Why we’re watching... The Night Manager

It’s halfway in and we’re hooked on the BBC’s lavish new adaptation of John le Carré’s spy novel The Night Manager, featuring Tom Hiddleston as a hotelier drawn into a dangerous world of international arms dealing.

Gosta Johansson

The Night Manager (BBC One HD, Ep 1 transmission date: 21/2/2016)

The Night Manager (BBC One HD, Ep 1 transmission date: 21/2/2016)
Credit: BBC/The Ink Factory/Des Willie

It appears the BBC has raised the bar a bit this year. No sooner has Andrew Davies’ very impressive adaptation of War & Peace finished than we are treated to a no-expense-spared take on John le Carré’s novel The Night Manager, a tale of international arms dealing, shadowy spy agencies and revenge.

This big-budget co-production between the BBC, AMC (makers of Breaking Bad) and The Ink Factory has attracted a TV directing debut by Susanne Bier, the acclaimed Danish director of films such as Things We Lost in the Fire (2007) and Academy Award winner In a Better World (2010), as well as a very impressive cast. Tom Hiddleston is Jonathan Pine, the hotel night manager of the title, a man whose thirst for revenge sees him plunged into the world of charismatic arms dealer Richard Roper, played by Hugh Laurie. Pine’s intelligence operative ‘handler’ is played by Olivia Colman, in one of the few major changes to the novel, where the character was male.

The Night Manager (BBC One HD, Ep 2 transmission date: 28/2/2016)

It has taken more than 20 years for le Carré’s novel to make it onto our screens. Published in 1993, its rights were quickly bought up, and over the years several attempts were made to turn it into a film. For various reasons they came to nothing, and Hugh Laurie himself once tried to buy the rights, with a view to playing Pine. The complexity of the plot has often been quoted as one of the stumbling blocks, but turning it into a six-part TV series – six ad-break-free hours – has allowed it the space needed to tell the story.

Superficially this is John le Carré given the James Bond treatment – exotic locations, ostentatious luxury and a super-villain with his own lair. A six-star hotel in Cairo, a snowy eagle’s nest on a mountain top in Zermatt and a magnificent villa on a peninsula in Mallorca – here, we’re a long way from the dark and drab offices, stuffy clubs and rainy streets of a Tinker Tailor Soldier Spy. And it sets out its stall early, with some of the most gorgeously slick opening credits, since, well, the last Bond film – all deadly weapons and luxury items morphing into one in tasteful golden hues.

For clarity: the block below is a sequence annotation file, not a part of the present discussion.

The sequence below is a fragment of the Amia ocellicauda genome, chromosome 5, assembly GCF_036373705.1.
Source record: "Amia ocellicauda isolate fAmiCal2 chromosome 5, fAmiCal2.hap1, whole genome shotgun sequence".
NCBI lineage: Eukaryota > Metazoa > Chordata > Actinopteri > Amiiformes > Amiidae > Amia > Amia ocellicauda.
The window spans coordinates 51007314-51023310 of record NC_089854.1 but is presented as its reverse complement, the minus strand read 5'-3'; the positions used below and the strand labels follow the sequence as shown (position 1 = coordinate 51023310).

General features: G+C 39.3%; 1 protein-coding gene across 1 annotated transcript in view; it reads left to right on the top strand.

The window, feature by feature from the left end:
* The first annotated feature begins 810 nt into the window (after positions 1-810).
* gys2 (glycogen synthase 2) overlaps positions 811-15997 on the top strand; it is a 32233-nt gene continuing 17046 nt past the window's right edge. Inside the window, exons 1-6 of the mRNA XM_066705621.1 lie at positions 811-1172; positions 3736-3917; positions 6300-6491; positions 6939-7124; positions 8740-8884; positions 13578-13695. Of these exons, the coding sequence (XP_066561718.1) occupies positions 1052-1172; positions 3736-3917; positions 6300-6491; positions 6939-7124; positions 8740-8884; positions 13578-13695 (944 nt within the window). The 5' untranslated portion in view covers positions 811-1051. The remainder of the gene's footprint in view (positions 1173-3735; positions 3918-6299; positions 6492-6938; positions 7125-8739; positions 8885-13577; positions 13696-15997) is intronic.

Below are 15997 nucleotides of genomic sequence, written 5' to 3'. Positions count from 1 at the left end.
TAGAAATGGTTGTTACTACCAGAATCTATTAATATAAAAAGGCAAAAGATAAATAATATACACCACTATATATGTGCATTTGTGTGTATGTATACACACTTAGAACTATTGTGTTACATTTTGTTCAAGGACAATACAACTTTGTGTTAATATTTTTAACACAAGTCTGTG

But, the ostentatious luxury is not merely an attempt to take on Bond or at updating le Carré for a modern audience used to big-budget TV productions. The glitz and the glamour is also an integral part of the plot as laid out in the novel, and referenced by Susanne Bier; this is wealth as a corrupter.

The Night Manager (BBC One HD, Ep 1 transmission date: 21/2/2016)

Credit: BBC/The Ink Factory/Des Willie

As ex-soldier turned hotelier turned spy Jonathan Pine settles into the world of the super-rich, he risks being seduced by the trappings of wealth. Le Carré’s traitors of the cold war may have been turned by political allegiances, but with that conflict over, ‘won’ by the west and capitalism, a vacuum needs to be filled, a new incentive is needed and this is where power and personal wealth comes in. It’s a point as valid now as when the novel was first published.

Despite the luxury of six hour-long episodes, the complexity of the plot has caused some issues. Although classy and enjoyable, the first two episodes had the sense of a prologue, a setting of the scene for the real story; a lot of things happened and yet it felt strangely slow, a bit disjointed and somewhat unengaging. Hiddleston’s inscrutable expression of a hotel manager never wavered, whether he was being seduced by a Middle-Eastern beauty or plotting the revenge of her death. He certainly looks the part, though his cool and calm demeanour made him difficult to read at first. And though Hugh Laurie definitely has the charisma to pull off the part of Richard Roper, the super-rich jet-setter, we have yet to see the dangerous edge of Richard Roper, the ruthless arms dealer.

The Night Manager (BBC One HD, Ep 2 transmission date: 28/2/2016)

Credit: BBC/The Ink Factory/Des Willie

But, something happened in the third episode. With the prologue over, a sense of purpose and direction settled in. With the action slowed and mostly confined to one location, the human interaction took centre stage, allowing the actors space and time to breathe life into the characters. It was engrossing to see Pine finally drawn out of his shell by the innocence of Richard Roper’s young son and his ethereal yet troubled girlfriend. And we are also beginning to see flashes of the steel behind Roper’s façade.

Le Carré may be a master of intrigue and complex plots but at the heart of his novels has always been the exploration of the hearts, minds and morals of the people inhabiting the shadowy worlds most of us never come across. On the evidence so far Susanne Bier has understood that and I can’t wait to see how it develops over the last three episodes.

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